ReplyDelete
    Replies
    1. Hi, that's a great question. I thought about that before a little (not a lot) and my conclusion was that Japanese banks and U.S. banks are very different in how they are managed. In Japan, most corporations are still run primarily for the employees and government. Shareholders don't matter at all and there is no concept of return on capital. This is not true in the U.S.

      So what would happen here is that if NIMs got to 1%, unless WFC can figure out a way to make a loan while getting a good return on equity, they simply wouldn't make the loan. So either 1. the loan yield would never get that low even if treasury yields did or 2. If loan yields got uneconomically low, good banks would stop making loans and would undergo massive share repurchases instead.

      In Japan, they don't care about return on capital so they will keep making loans because that's what banks are supposed to do. This is the same as the dumb manufacturing companies losing money per unit but trying to make it up with volume. In fact, Japanese companies do think in terms of market share so they don't care if something is profitable or not; they just want to increase market share at any cost.

      Of course, things are less like that than in the past, but if you look at the behavior of the large companies there, they are still managed with zero consideration for return on capital and rational capital allocation (and are motivated by doing what they think they are supposed to do regardless of profit/loss to keep their employees (that they can't fire) busy, their factories (that they can't close) humming etc...

      This is the same with banks; there has been zero (to my knowledge) rationalization in Japan in banking (except mega-mergers that have done nothing to increase efficiency; some merged banks still have two human resource departments etc...).

      This is very different than how U.S. banks would respond so I expect a totally different outcome even if rates went down a lot.

      This doesn't mean that it will be easy, though. It will be tough if rates continued to go down...

      Delete
  13. Great post. I remember you saying you either weren't or weren't holding much Fairfax. Assuming the good track record and quality manager type companies are in your wheelhouse, is there a particular reason?

    Your blog has been a boon in that I've reassessed my investment strategy quite a bit. I've been thinking about adding Fairfax. I thought Watsa was in the MKL and BRK mode, but actually he seems much more risk taking and active. To the point where it's not quite as easily understandable (like MKL and BRK). This deflation bet was case in point, though from this entry, it doesn't seem like such a wild bet. And from my understanding, he's investment portfolio is fully hedged so it's not as wild as I would think. Still, having a massive stake in BBRY just seems more like a hedge fund type bet that makes me think Fairfax's success has a bit of luck in it (albeit decade long luck, eh?). BBRY would be just as crazy as BRK buying a huge stake in ... , oh I don't know, IBM? =)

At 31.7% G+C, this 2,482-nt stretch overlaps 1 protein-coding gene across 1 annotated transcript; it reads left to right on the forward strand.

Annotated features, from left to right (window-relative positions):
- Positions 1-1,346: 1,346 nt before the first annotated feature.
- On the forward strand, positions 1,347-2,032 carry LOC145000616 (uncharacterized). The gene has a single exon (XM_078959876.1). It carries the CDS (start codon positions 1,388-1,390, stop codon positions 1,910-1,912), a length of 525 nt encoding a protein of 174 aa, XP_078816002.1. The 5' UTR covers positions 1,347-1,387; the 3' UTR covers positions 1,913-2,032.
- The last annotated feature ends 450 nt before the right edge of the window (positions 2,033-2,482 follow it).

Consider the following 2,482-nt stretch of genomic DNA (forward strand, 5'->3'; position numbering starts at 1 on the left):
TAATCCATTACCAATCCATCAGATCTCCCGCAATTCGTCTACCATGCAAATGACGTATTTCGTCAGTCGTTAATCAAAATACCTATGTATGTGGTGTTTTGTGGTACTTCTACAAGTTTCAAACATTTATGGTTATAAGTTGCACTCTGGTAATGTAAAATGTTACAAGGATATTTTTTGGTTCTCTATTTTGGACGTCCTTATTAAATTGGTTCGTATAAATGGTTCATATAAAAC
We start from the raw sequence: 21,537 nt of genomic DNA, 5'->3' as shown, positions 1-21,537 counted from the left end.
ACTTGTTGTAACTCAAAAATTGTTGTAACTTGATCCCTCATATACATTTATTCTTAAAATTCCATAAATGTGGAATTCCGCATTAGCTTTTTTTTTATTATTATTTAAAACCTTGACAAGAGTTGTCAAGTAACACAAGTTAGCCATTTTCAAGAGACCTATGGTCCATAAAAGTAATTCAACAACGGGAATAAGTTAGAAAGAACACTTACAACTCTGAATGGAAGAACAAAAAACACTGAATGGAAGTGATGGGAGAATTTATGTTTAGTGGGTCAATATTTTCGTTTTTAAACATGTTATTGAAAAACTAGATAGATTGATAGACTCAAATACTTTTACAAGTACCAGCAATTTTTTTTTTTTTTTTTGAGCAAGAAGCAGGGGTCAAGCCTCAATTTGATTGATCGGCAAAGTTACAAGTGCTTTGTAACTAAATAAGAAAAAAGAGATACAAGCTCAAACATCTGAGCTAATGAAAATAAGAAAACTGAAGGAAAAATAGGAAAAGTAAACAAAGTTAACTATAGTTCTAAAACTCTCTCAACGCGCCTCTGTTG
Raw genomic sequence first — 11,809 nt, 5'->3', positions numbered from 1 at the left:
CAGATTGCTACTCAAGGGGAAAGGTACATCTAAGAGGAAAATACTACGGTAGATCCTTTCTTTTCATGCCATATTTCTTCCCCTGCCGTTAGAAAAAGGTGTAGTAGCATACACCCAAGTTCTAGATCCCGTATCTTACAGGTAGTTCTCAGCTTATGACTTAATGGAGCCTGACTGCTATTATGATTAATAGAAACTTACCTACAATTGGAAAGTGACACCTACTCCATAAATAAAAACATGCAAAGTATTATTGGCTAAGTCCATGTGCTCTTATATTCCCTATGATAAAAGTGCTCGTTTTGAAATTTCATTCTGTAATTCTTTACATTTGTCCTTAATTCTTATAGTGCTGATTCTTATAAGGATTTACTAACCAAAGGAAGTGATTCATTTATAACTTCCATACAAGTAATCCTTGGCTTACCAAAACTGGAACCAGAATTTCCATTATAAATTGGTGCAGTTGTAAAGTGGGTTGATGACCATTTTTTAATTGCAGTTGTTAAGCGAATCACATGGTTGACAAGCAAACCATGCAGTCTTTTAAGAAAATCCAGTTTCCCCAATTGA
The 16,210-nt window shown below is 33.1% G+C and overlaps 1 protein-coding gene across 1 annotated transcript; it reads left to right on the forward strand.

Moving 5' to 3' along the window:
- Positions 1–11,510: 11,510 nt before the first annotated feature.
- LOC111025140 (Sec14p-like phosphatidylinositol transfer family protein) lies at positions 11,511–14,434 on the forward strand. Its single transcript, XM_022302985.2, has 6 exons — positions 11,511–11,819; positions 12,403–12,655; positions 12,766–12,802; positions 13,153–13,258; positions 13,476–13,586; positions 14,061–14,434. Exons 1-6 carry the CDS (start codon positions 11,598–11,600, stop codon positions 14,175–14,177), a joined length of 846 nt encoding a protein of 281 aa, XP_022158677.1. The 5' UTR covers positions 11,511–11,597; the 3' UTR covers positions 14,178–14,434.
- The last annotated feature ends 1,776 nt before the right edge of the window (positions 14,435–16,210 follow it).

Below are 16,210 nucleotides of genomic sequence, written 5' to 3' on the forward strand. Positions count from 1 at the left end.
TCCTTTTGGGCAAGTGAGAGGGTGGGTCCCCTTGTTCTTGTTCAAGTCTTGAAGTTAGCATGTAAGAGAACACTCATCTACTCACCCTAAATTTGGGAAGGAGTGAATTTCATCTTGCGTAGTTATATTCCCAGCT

No, with IBM, even then, there's some kind of value/great business rationale that can be guessed at. BBRY feels very different. There's more of a sense that a Fairfax investor just has to trust Watsa's bet. Then again, like I said, your entry here explains a lot for the deflation bet and makes it easier to have faith.

    ReplyDelete
    Replies
    1. Hi,

      I actually do own some Fairfax. And no, it's not a BRK in terms of bullet-proofness or anything like that, and MKL is much cleaner and easier to follow. They seem to have a portfolio of high quality assets whereas Fairfax will buy crap but with positive return expectation.

      As for BBRY, I haven't followed it closely. But you know, the best investments people make are the ones where everyone just scratches their heads. Look at everyone second-guessing Buffett on IBM. Who knows how these investments will unfold. But I suspect that the more people second-guess it and scratch their heads, the more money it will make in the end.

      Anyway, as for BRK vs. MKL vs. Fairfax (and others), it's really about what kind of risk you are comfortable with and how much confidence you have in the respective managements. If you don't trust Watsa, I wouldn't invest in Fairfax at all. No need to force the issue. BRK and MKL are good too.

      Delete